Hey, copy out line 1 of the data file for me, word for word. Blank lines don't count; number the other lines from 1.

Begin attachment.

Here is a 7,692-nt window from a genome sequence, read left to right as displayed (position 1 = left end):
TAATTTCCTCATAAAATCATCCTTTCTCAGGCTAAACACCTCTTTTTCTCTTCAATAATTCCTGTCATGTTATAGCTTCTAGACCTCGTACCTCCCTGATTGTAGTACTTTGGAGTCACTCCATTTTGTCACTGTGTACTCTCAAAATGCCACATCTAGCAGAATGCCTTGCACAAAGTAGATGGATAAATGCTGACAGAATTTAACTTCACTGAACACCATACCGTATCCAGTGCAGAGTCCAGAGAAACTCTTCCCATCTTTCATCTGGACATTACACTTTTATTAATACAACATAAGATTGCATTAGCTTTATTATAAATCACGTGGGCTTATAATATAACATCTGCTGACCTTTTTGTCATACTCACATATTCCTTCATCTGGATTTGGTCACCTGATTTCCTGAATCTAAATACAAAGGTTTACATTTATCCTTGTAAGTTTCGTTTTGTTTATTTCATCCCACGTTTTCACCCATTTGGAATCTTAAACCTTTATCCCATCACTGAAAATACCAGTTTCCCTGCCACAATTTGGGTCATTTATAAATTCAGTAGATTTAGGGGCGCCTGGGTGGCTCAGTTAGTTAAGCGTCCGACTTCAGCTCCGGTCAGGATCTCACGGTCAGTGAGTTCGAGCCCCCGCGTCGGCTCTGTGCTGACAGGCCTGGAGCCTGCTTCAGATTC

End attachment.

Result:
Here is a 7,692-nt window from a genome sequence, read left to right as displayed (position 1 = left end):